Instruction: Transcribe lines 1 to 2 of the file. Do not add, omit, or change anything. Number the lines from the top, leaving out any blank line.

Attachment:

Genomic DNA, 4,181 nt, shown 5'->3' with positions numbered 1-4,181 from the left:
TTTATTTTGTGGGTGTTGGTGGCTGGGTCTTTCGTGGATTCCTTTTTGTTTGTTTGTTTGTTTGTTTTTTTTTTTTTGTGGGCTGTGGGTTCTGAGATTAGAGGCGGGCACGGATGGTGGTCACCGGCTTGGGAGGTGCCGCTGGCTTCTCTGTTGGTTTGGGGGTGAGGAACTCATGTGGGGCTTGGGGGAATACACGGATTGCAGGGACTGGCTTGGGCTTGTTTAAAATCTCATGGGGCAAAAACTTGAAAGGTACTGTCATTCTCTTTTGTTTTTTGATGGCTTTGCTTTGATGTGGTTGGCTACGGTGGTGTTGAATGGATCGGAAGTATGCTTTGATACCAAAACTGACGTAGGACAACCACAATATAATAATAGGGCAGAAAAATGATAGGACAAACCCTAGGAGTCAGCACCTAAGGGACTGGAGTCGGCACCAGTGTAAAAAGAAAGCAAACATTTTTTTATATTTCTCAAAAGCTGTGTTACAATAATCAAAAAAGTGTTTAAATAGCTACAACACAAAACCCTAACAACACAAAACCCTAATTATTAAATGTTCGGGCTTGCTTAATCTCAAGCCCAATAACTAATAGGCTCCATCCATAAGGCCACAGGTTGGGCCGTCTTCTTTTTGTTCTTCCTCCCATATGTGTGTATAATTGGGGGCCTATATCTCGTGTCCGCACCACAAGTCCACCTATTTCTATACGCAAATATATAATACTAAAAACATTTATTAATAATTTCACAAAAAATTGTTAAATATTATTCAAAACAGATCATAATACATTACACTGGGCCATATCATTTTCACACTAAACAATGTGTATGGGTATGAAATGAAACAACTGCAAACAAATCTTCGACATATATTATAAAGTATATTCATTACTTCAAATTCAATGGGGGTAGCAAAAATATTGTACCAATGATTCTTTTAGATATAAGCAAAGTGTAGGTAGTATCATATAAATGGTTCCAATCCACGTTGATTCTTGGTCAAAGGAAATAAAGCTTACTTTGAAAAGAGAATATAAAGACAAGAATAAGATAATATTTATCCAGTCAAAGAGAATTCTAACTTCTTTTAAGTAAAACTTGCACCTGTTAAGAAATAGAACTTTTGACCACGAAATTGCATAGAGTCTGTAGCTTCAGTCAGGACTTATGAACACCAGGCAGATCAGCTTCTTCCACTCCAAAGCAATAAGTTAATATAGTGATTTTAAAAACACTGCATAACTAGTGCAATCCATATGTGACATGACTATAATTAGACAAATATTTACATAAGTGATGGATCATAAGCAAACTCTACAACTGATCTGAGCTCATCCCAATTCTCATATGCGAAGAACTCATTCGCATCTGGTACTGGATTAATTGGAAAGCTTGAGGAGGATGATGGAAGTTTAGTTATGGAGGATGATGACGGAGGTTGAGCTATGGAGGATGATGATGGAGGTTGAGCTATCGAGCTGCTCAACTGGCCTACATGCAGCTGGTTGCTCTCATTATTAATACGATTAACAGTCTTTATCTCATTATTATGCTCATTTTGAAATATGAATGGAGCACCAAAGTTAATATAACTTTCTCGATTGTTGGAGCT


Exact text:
Genomic DNA, 4,181 nt, shown 5'->3' with positions numbered 1-4,181 from the left:
TTTATTTTGTGGGTGTTGGTGGCTGGGTCTTTCGTGGATTCCTTTTTGTTTGTTTGTTTGTTTGTTTTTTTTTTTTTGTGGGCTGTGGGTTCTGAGATTAGAGGCGGGCACGGATGGTGGTCACCGGCTTGGGAGGTGCCGCTGGCTTCTCTGTTGGTTTGGGGGTGAGGAACTCATGTGGGGCTTGGGGGAATACACGGATTGCAGGGACTGGCTTGGGCTTGTTTAAAATCTCATGGGGCAAAAACTTGAAAGGTACTGTCATTCTCTTTTGTTTTTTGATGGCTTTGCTTTGATGTGGTTGGCTACGGTGGTGTTGAATGGATCGGAAGTATGCTTTGATACCAAAACTGACGTAGGACAACCACAATATAATAATAGGGCAGAAAAATGATAGGACAAACCCTAGGAGTCAGCACCTAAGGGACTGGAGTCGGCACCAGTGTAAAAAGAAAGCAAACATTTTTTTATATTTCTCAAAAGCTGTGTTACAATAATCAAAAAAGTGTTTAAATAGCTACAACACAAAACCCTAACAACACAAAACCCTAATTATTAAATGTTCGGGCTTGCTTAATCTCAAGCCCAATAACTAATAGGCTCCATCCATAAGGCCACAGGTTGGGCCGTCTTCTTTTTGTTCTTCCTCCCATATGTGTGTATAATTGGGGGCCTATATCTCGTGTCCGCACCACAAGTCCACCTATTTCTATACGCAAATATATAATACTAAAAACATTTATTAATAATTTCACAAAAAATTGTTAAATATTATTCAAAACAGATCATAATACATTACACTGGGCCATATCATTTTCACACTAAACAATGTGTATGGGTATGAAATGAAACAACTGCAAACAAATCTTCGACATATATTATAAAGTATATTCATTACTTCAAATTCAATGGGGGTAGCAAAAATATTGTACCAATGATTCTTTTAGATATAAGCAAAGTGTAGGTAGTATCATATAAATGGTTCCAATCCACGTTGATTCTTGGTCAAAGGAAATAAAGCTTACTTTGAAAAGAGAATATAAAGACAAGAATAAGATAATATTTATCCAGTCAAAGAGAATTCTAACTTCTTTTAAGTAAAACTTGCACCTGTTAAGAAATAGAACTTTTGACCACGAAATTGCATAGAGTCTGTAGCTTCAGTCAGGACTTATGAACACCAGGCAGATCAGCTTCTTCCACTCCAAAGCAATAAGTTAATATAGTGATTTTAAAAACACTGCATAACTAGTGCAATCCATATGTGACATGACTATAATTAGACAAATATTTACATAAGTGATGGATCATAAGCAAACTCTACAACTGATCTGAGCTCATCCCAATTCTCATATGCGAAGAACTCATTCGCATCTGGTACTGGATTAATTGGAAAGCTTGAGGAGGATGATGGAAGTTTAGTTATGGAGGATGATGACGGAGGTTGAGCTATGGAGGATGATGATGGAGGTTGAGCTATCGAGCTGCTCAACTGGCCTACATGCAGCTGGTTGCTCTCATTATTAATACGATTAACAGTCTTTATCTCATTATTATGCTCATTTTGAAATATGAATGGAGCACCAAAGTTAATATAACTTTCTCGATTGTTGGAGCT